Adult-size changing tables are something the general public has no clue is necessary until they find themselves in need of the space. Being unaware doesn’t make you a terrible person. I was unaware until the first time I put my 5-year-old daughter with multiple disabilities onto a baby changing table in a public restroom and saw it start to buckle underneath her weight. At that point, it became a glaring need. What were we going to do? The need felt heavy.
Our church family was the first to see the need and fill it. I shared our situation with friends at church. Within a few months, church leaders were asking, “What do you need?” “Send us links,” and “Where do you want it?” The glorious adult-sized changing table appeared.
I remember my kids and our pastor’s wife all sitting on it together for pictures. What a relief to know our family could continue to be in community together at church. We could be there for the entire Sunday morning service, Bible studies, and activities and even stay over for a meeting after without needing to go home . . .
All because of that adult-size changing table.
The kids could attend and I could serve at Vacation Bible School . . . because of that table. We could invite other friends from my daughter’s class at school who also needed a changing space . . . because of that table.
In other settings, like shopping areas, parks and playgrounds, public swimming pools, restaurants, and rest areas, the challenge remained. We were so excited that our new Target had a family bathroom until we got there and saw the baby changing table. That was one of the first places I spread out a blanket on the floor to change my daughter. I cried lifting her from her wheelchair and holding her as I got down onto my knees and laid her on the blanket on the dirty bathroom floor.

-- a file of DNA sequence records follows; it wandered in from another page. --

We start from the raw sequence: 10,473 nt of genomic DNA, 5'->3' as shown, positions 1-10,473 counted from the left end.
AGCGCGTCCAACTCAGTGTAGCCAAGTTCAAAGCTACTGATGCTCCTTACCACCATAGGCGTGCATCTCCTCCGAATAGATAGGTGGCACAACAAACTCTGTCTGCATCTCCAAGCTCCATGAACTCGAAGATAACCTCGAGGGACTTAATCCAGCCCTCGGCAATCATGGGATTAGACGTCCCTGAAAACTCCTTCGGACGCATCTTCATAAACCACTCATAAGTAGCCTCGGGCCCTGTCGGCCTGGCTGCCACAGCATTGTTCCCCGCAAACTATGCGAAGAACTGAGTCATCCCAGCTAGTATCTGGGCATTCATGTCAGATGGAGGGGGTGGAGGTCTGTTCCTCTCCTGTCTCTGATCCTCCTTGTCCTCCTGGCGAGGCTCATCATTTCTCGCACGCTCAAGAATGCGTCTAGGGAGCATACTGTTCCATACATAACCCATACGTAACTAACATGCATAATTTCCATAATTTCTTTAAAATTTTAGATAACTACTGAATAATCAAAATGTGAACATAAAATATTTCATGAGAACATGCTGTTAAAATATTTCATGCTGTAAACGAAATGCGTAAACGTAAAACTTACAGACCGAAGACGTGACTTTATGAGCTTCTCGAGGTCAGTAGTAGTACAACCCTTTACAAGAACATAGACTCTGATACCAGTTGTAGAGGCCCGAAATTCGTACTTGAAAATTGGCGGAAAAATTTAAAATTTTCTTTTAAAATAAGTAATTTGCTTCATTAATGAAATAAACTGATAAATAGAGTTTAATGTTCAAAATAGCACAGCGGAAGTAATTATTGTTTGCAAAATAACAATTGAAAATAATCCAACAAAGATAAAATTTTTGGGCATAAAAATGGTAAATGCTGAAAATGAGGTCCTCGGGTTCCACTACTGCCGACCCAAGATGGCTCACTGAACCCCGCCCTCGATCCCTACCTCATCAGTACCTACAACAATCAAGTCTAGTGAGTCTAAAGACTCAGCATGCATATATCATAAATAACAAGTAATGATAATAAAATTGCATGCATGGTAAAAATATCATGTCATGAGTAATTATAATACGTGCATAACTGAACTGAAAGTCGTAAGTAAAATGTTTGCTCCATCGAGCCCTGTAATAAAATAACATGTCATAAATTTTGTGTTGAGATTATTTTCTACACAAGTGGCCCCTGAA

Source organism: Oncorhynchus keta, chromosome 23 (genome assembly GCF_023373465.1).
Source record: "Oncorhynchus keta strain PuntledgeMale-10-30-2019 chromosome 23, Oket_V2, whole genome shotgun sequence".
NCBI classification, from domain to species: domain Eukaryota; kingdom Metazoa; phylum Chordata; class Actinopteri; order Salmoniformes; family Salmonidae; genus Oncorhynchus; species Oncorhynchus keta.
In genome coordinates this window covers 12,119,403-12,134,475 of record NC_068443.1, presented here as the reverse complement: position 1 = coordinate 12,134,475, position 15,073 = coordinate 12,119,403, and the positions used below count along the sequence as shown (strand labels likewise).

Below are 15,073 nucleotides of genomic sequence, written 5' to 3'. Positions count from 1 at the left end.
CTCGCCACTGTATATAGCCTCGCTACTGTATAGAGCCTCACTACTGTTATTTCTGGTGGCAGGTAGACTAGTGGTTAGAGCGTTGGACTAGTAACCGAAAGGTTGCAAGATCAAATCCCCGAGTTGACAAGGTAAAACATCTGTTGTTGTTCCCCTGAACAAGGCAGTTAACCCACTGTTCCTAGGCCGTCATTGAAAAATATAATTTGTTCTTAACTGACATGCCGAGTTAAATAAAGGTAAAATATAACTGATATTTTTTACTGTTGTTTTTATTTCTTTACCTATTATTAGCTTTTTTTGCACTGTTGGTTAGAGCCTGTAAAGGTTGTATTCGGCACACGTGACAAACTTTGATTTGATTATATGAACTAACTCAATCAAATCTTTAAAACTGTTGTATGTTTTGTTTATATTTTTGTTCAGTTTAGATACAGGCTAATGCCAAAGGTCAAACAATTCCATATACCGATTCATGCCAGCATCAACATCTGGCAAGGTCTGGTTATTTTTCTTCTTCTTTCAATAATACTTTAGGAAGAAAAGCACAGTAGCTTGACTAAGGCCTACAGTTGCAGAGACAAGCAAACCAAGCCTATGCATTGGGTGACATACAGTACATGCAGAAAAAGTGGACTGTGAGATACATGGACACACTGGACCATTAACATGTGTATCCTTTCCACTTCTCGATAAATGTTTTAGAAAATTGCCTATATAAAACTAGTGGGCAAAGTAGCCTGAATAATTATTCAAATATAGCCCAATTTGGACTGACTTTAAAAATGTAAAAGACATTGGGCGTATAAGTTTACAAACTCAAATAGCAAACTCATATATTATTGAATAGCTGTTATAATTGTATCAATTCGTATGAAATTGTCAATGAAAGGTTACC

Our family loves to travel, but long trips have become rare because of the lack of adult changing spaces. Most families just hop off the interstate when their child needs to use the restroom and pull into the nearest gas station or fast-food restaurant. This convenience is simply not available to people like my daughter.
Do you travel with a folding massage table and look for large empty parking lots to unload, set up, and create your own private changing space? This is one method we have used to make traveling possible. I have longed for the day when we can roll into a rest area in any state and she can access a changing space and toilet and have these basic needs met like everyone else.
As my daughter has grown, I have realized a larger table mounted on the wall still doesn’t work for everyone. It’s one of those things I didn’t know until I experienced the challenge. Just because I can lift my 90-pound daughter onto the table right now doesn’t mean I will be able to do that forever. A big table on the wall doesn’t help an adult who needs to sit on it first instead of being lifted onto it. Adjustable height tables have the most universal design–meaning they can be used by everyone. They can be lowered for transfers from wheelchairs or for an adult to sit down on and then raised for support from the caregiver.
The need is growing.
Adult changing spaces serve not only those who are born with disabilities but our senior adult population who may develop a need for a changing space with room for a caregiver to support them as they age.
It was big news for families like mine when Tennessee’s legislature this year passed $1 million in funding for adult-size, adjustable-height changing tables. Our Department of Transportation has committed to installing adult-size tables in every rest stop and welcome center over the next several years. The Tennessee Department of Environment and Conservation has made a similar commitment to install them in all state parks.
This all happened because families like mine shared our stories, over and over, with policymakers, with reporters, and with community and local business leaders. I am proud that Tennessee is leading the way on this issue, but it’s my hope that many other states will start having similar policy discussions.
I wasn’t part of the fight to make baby changing tables standard in public restrooms, but I assume there was a similar effort. Now, we expect to see them everywhere and are angry when we don’t. The need for the adult changing space is no different. These tables will accommodate babies too, but also give privacy and dignity to adults who need them and their caregivers.
If you’re interested in learning more and getting involved, visit ChangingSpacesCampaign.org.